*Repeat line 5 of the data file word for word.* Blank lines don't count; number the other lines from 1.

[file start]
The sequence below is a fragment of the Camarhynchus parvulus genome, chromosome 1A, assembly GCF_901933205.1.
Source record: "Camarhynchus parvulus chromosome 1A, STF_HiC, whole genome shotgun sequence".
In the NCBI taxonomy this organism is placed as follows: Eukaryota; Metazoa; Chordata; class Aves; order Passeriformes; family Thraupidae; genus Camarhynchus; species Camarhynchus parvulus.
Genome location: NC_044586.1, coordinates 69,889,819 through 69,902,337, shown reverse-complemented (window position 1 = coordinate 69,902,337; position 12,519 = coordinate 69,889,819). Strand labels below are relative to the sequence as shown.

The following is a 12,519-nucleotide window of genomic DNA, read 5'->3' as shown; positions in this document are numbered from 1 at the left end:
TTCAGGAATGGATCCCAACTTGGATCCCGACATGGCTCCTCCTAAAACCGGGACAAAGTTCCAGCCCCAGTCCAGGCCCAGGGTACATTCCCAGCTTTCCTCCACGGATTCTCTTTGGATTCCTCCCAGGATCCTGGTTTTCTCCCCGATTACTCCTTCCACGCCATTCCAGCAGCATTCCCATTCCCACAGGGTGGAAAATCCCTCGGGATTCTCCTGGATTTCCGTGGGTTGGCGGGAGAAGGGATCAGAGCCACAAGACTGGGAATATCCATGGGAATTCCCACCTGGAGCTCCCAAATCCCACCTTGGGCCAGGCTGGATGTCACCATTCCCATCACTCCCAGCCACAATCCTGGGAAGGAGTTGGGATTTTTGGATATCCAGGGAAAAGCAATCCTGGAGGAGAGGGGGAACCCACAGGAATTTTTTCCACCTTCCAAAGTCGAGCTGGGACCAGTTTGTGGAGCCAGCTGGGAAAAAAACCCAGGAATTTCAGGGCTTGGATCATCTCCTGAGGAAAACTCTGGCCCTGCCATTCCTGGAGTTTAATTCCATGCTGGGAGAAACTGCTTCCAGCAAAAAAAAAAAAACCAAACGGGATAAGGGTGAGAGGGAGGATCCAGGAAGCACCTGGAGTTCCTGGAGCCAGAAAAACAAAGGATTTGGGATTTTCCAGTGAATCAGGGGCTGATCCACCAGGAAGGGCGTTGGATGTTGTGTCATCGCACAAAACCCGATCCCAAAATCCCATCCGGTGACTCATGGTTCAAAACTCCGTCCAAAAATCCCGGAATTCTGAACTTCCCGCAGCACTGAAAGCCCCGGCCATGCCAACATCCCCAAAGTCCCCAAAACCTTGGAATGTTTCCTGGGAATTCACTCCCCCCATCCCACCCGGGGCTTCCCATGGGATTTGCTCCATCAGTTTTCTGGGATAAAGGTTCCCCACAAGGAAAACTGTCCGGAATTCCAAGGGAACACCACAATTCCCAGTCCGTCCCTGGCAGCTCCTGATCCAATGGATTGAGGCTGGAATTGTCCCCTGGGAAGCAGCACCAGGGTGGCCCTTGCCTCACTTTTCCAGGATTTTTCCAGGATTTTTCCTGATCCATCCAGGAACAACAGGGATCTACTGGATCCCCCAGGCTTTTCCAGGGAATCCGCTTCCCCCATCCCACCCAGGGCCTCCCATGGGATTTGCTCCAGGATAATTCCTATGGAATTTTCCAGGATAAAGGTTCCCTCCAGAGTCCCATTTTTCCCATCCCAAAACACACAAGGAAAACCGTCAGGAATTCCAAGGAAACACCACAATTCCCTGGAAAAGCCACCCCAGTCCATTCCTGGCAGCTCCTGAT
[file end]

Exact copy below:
The following is a 12,519-nucleotide window of genomic DNA, read 5'->3' as shown; positions in this document are numbered from 1 at the left end: